Travelling to places and photographing them
When winter takes a grip here in Manchester, the temptation is to hibernate with a hot drink and a blanket.
But the need to stretch your legs and brave the fresh air can take over. I find wrapping up warm and picking up my camera bag helps the cause.
My recent camera walks have taken in the city’s Bridgewater Canal towpath, the nearby Cheshire countryside and a festive Manchester city centre after dark in the pouring rain.
Here’s some of my shots. Remember it’s always worth popping a small camera in your pocket when the leave the house – no matter what the conditions are.
Kosovo is a small, landlocked state in the Balkans that declared its independence in 2008, making it the most recent addition to the European family of nations. But it’s an area with a long and tangled history, and some countries have refused to recognise it.
I found it the most fascinating of the trio. It feels like a country still being built, while there is a sharp divide between the majority Albanian population and a number of Serb enclaves.
What is there to see? The old city of Prizren is a gem, while Kosovo’s capital Pristina bristles with stark modern architecture. Peja bustles with life on a summer’s evening. Kosovo also has treasured Serbian Orthodox churches and monasteries which have to be visited. And fancy a woodland hike with a beautiful mirror lake at the end of it?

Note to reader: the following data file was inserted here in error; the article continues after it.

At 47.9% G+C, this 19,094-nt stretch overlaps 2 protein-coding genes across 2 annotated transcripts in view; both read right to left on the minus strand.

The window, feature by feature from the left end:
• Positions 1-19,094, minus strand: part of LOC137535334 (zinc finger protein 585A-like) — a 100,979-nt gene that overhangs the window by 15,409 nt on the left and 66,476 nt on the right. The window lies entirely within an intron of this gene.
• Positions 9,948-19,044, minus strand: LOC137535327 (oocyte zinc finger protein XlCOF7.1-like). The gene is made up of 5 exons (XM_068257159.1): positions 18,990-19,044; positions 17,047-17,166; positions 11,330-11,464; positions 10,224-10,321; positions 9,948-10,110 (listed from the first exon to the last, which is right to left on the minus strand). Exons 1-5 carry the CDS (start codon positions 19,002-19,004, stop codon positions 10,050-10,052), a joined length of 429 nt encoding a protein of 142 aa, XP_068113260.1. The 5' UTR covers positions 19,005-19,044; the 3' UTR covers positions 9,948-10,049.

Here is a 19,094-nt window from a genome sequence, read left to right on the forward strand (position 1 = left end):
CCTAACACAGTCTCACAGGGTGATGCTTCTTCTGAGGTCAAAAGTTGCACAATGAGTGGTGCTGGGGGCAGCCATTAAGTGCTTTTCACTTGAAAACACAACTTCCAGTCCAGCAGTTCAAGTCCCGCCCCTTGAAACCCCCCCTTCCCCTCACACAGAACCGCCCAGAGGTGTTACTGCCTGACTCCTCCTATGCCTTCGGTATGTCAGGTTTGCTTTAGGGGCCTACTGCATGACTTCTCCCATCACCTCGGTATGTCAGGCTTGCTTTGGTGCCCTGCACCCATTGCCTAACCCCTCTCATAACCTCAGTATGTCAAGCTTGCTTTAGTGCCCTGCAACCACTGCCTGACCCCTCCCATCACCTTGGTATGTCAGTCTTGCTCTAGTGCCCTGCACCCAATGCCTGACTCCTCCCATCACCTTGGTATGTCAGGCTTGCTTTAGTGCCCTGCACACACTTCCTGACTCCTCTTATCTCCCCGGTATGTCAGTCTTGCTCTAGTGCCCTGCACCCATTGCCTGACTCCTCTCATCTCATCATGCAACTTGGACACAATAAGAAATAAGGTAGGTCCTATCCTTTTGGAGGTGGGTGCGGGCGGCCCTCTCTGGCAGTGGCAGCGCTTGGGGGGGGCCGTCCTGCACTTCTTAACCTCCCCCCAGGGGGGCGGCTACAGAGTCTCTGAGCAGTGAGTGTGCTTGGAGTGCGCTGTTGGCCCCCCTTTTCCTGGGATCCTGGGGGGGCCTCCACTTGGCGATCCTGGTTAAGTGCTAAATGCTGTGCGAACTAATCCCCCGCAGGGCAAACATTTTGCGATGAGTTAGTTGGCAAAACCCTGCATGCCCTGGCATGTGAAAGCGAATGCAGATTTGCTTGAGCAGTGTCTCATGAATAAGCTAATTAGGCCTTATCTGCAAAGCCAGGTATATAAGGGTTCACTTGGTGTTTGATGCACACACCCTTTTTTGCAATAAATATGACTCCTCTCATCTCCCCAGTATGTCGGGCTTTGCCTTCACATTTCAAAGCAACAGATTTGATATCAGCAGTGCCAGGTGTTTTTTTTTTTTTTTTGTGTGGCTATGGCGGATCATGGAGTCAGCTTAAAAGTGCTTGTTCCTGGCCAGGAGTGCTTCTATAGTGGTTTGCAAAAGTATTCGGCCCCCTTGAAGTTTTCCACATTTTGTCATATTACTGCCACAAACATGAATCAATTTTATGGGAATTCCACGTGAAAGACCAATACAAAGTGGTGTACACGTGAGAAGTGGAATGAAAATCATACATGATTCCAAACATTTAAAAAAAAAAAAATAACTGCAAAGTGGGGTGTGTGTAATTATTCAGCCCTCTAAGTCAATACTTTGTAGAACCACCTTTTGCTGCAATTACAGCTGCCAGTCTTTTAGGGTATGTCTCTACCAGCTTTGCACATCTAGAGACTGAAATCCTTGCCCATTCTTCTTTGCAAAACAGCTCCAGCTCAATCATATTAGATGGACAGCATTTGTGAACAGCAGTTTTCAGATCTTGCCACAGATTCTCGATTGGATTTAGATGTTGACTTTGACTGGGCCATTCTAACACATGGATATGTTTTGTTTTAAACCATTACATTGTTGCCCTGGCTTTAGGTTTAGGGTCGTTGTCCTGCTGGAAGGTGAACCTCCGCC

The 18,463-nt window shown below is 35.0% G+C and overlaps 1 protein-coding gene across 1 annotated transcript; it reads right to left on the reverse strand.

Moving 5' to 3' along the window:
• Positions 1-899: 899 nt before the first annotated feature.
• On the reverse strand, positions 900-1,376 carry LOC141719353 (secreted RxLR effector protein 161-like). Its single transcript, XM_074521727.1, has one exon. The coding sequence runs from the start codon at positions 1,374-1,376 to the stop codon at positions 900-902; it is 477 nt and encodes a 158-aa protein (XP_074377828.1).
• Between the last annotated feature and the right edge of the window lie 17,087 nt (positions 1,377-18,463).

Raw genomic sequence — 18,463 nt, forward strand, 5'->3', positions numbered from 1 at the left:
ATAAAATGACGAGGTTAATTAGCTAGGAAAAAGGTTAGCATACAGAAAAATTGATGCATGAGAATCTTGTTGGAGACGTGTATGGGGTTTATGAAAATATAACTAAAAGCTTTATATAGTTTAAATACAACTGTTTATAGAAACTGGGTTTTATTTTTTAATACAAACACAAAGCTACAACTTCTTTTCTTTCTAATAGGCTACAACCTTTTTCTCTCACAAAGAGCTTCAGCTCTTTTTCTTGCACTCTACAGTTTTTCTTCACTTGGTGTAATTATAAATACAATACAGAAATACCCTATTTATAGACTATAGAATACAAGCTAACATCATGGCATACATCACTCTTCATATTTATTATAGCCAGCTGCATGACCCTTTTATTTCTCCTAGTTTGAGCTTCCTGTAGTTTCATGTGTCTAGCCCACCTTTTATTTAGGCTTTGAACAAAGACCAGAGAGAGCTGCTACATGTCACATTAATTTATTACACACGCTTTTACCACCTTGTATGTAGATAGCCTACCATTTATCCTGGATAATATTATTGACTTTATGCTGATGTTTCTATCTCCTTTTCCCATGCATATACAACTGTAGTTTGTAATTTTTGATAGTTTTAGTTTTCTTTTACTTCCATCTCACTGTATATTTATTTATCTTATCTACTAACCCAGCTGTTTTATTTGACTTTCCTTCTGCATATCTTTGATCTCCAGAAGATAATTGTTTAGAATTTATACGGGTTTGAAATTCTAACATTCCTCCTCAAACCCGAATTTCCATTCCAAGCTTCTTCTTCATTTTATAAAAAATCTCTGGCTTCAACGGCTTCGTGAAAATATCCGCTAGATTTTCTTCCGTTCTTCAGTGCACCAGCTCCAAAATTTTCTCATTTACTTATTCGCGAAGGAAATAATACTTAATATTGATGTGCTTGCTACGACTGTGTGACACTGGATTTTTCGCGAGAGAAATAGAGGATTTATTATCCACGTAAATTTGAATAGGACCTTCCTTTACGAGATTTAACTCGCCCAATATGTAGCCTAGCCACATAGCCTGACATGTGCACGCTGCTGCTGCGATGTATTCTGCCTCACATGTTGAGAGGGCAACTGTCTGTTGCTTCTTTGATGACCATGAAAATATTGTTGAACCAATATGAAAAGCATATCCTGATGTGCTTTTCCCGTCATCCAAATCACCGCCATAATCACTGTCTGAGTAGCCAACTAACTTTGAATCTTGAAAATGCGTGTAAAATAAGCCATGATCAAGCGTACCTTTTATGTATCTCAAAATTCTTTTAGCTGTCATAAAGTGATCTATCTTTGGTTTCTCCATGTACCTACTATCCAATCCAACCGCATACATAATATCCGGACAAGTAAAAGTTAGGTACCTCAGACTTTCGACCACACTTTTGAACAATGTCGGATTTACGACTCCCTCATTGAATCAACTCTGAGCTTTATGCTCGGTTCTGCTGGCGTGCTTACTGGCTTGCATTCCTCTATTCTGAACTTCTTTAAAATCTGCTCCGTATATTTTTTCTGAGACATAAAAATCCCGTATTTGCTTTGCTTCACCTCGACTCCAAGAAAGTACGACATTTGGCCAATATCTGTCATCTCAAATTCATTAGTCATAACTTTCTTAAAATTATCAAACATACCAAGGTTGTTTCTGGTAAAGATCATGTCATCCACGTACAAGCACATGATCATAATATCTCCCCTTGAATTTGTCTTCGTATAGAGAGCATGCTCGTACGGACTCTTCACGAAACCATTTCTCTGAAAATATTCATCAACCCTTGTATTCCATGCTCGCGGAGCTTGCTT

So here’s what I saw. It might be worth adding this new nation to your travel bucket list.
Winter is coming to the north of England and the light begins to fade before 4pm.
One afternoon, sitting at my desk at home in Manchester, I glanced out of the window to see a fading, red and beautiful light.
I grabbed my camera and went out, walking along the Bridgewater Canal towpath that stretches from my neighbourhood of Castlefield to Pomona.
It was cold and the water was coal black and still, creating delicious reflections. Tracing back my steps, I looked around and was blessed with a rich urban sunset.
The vast southern African country of Namibia has a myriad of attractions, from its stark, majestic scenery to colourful colonial era towns.
Kolmanskop is another of those gems. This settlement supported a diamond mine during the German occupation of the early 20th century. The last families moved out in the 1950s and it became a ghost town.
The Namib Desert’s dry climate has preserved the buildings and is slowly consuming them. Visitors are allowed to explore former dwellings from the hospital to a skittle alley.
Taking photographs is an unusual and slightly unnerving experience, while the pursuit of ‘abandonment porn’ is a popular one – see how tours of Chernobyl are now widely available.
A trip to Namibia should always include a visit to remarkable Kolmanskop.